On the other hand, and with regard to the mechanisms aimed at the possible detection of channels through which the money produced by corruption circulates globally, he argued that the countries typified with the color "yellow", within the global map of corruption disclosed annually by "Transparency International", and that qualifies (with an index) the degree of exposure to corruption on the part of the National States, at a global level, have -at present- a central responsibility, with respect to the facilitation of what he called the "circle of corruption" (which in English would include the following actions: to steal, to hide, and to emerge).

Precisely, these countries have a central responsibility in regulating the activities of the so-called "gate keepers" (banks and intermediaries, among others).

He concluded by pointing out that such a scenario is manifested in the transparency of information on the composition of the registers of beneficial owners.

In this regard, he emphasized that much progress should be made on this issue, since, in practice, it was very difficult to implement an investigation.

Sanctions of Multilateral Development Banks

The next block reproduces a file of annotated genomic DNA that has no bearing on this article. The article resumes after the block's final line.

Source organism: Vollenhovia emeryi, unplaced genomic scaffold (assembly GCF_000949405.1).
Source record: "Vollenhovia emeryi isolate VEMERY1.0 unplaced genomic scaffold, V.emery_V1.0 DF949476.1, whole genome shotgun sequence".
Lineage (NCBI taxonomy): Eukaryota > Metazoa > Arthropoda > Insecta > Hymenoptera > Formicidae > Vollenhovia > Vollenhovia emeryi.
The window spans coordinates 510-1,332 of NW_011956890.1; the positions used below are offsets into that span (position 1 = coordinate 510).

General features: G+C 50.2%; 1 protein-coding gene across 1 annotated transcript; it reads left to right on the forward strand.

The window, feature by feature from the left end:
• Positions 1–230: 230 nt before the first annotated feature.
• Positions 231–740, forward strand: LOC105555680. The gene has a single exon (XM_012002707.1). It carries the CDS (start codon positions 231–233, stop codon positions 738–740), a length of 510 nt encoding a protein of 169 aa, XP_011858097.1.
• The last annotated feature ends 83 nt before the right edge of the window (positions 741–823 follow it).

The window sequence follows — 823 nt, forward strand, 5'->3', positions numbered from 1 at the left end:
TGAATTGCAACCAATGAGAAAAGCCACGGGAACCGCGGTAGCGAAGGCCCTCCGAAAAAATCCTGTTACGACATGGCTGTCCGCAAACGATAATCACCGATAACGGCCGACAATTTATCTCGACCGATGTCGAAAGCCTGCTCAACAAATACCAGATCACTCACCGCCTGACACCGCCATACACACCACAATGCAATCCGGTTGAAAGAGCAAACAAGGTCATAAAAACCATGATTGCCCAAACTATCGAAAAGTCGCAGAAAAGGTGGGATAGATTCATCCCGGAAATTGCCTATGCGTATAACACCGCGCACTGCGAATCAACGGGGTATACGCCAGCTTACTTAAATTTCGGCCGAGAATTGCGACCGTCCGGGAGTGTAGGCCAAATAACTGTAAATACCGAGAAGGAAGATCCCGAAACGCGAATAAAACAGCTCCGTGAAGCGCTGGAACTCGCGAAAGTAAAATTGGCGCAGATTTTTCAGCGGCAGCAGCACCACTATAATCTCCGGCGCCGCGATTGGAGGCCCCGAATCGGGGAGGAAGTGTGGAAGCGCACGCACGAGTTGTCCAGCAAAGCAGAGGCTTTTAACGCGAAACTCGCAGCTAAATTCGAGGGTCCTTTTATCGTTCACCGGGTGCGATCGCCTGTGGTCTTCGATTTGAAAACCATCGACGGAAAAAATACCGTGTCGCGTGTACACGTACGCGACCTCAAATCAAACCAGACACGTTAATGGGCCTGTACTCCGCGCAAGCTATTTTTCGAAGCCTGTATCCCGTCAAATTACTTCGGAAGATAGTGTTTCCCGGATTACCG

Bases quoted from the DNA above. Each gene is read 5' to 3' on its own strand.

This panel was moderated by Gustavo Morales Oliver, Partner of Compliance, Anticorruption and Investigations (Marval O’Farrell Mairal) (Argentina), with Robert Delonis, Litigation Manager (The World Bank) (United States), and, José Hernández Toro, Senior Corruption and Fraud Investigator, IDB Office of Institutional Integrity (IDB Inter-American Development Bank) (United States) participating as speakers.

Based on the experience and compliance practice of the speakers, the objective of this panel was to analyze a series of relevant and cutting-edge topics on transnational public procurement, by virtue of which multilateral development banks (specifically sharing their experiences, both from the World Bank and the Inter-American Development Bank, respectively) have granted financing for the development of infrastructure projects in favor of private sector borrowers.

Thus, the speakers analyzed the scenario whereby multilateral development banks, as lenders in this segment of financing operations, have been invested with powers of investigation, and even the power to impose sanctions, in the event that, as a result of their substantiation, possible "misappropriations" have been identified, through an inappropriate use of the funds disbursed to the borrowers, either through the commission of "fraud" or the payment of "bribes".